# Exponentation

Posted By on November 5, 2014

• Can we use divide-and conquer to solve the exponentiation problem (or to improve our solution)?
• What can we divide in half? (What gives the “size” of the problem?)
• Here’s another version of exponentiation, based on a divide-and-conquer strategy.
/**
* Compute x^n by a recursive divide-and-conquer algorithm.
*/
public static double expC(double x, int n) {
// Handle negative exponents.  x^(-n) = 1/(x^n)
if (n < 0) {
return 1/expB(x,-n);
} // if (n < 0)

// Base case: x^0 is 1.
if (n == 0) {
return 1;
} // Base case: n == 0

// Recursive case (when n is odd)
//   x*x*...*x = x*(x*...*x)
//   That is: x^n = x*(x^(n-1))
else if (n % 2 == 1) {
return x * expC(x,n-1);
} // Recursive case (when n is odd)

// Recursive case (when n is even)
//   Let n be 2k
//   x^n = x^(2k) = x^k * x^k
else {
int k = n/2;
double tmp = expC(x,k);
return tmp*tmp;
} // Recursive case (when n is even)
} // expC

• We’ll use the same technique of “define a function whose value is the number of steps the algorithm takes”. This time, we’ll call the function fc.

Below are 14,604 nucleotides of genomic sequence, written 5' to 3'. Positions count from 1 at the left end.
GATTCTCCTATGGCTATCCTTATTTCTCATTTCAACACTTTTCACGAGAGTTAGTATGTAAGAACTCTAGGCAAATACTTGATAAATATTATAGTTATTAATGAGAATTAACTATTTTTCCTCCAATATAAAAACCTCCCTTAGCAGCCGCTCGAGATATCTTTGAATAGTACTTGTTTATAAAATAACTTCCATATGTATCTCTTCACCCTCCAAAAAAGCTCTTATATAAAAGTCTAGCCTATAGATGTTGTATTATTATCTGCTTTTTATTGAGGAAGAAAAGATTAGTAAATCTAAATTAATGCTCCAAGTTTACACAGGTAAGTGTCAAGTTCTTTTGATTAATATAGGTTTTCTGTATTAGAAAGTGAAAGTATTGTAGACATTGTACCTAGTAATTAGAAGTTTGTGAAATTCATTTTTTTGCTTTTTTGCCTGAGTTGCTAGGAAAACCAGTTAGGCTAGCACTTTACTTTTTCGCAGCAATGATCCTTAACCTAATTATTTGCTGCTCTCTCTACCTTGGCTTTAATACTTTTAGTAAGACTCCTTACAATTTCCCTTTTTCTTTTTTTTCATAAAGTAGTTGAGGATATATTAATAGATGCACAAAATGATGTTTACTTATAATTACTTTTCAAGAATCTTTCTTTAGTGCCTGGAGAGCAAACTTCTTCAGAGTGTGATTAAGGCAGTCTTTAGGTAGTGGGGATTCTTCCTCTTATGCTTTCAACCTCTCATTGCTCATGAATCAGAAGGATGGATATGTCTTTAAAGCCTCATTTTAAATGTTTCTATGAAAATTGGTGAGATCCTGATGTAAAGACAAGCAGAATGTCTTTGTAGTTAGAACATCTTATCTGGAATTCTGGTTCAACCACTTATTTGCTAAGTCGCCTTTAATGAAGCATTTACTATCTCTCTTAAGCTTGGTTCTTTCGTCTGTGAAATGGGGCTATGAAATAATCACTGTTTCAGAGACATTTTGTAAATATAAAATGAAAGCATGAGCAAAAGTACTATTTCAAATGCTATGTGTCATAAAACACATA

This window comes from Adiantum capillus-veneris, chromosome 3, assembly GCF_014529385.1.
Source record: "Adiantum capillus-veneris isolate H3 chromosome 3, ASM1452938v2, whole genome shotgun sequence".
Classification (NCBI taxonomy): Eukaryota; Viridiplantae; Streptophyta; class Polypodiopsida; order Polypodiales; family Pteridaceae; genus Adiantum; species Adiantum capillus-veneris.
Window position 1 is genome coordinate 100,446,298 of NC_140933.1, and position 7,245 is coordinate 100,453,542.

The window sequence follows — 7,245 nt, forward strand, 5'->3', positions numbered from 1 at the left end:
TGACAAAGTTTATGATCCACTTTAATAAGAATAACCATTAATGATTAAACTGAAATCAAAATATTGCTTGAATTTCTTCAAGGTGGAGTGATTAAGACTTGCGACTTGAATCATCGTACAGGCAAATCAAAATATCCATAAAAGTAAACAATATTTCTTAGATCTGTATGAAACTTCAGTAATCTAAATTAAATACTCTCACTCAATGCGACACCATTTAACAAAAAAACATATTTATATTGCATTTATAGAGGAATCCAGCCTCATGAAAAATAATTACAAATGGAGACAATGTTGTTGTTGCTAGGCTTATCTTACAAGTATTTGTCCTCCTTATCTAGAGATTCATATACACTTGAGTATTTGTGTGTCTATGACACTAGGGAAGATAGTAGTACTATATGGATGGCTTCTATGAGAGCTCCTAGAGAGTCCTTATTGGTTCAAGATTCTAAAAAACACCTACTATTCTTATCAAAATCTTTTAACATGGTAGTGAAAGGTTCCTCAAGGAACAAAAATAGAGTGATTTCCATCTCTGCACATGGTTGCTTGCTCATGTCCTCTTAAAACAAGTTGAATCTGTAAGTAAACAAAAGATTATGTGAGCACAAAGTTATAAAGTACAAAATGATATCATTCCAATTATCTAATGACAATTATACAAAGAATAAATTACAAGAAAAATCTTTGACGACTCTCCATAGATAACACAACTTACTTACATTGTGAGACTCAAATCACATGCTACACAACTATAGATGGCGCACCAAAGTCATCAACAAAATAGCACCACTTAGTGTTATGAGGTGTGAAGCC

• This time, life is a little harder because we have two different recursive cases. (Odd and Even).
• Fortunately, the odd case transforms into the even case. That is, if n is odd, then on the next recursive call it will be even.
• In effect, by choosing a bigger value for the “constant” work, we can pretend that n is divided by two in each recursive call.
• If it makes it easier, think about replacing the lines that read
else if (n % 2 == 1) {
return x * expC(x,n-1);
} // Recursive case (when n is odd)

with

else if (n % 2 == 1) {
double tmp = expC(x, (n-1)/2);
return x * tmp * tmp;
} // Recursive case (when n is odd)

• So
• fc(0) = c1
• fc(1) = c2
• fc(n) = c3 + fc(n/2)
• What function is this? Again, we will try some analysis by hand to figure it out.
• A few applications of the recursive rule
• fc(n)
• = c3 + fc(n/2)
• = c3 + c3 + fc(n/4)
• = c3 + c3 + c3 + fc(n/8)
• Can we generalize? Certainly.
• fc(n) = k*c3 + fc(n/2k)
• When can we get rid of the recursive term? When n/2k is 1.
• That is, k is “the power to which you must raise 2 in order to get n”.
• Fortunately, there’s a name for that value. We call it log2(n).
• Hence,
• fc(n) = log2(n)*c3 + c2
• That is, this algorithm is an O(log2(n)) algorithm.

#### Posted by Akash Kurup

Founder and C.E.O, World4Engineers Educationist and Entrepreneur by passion. Orator and blogger by hobby

Website: http://world4engineers.com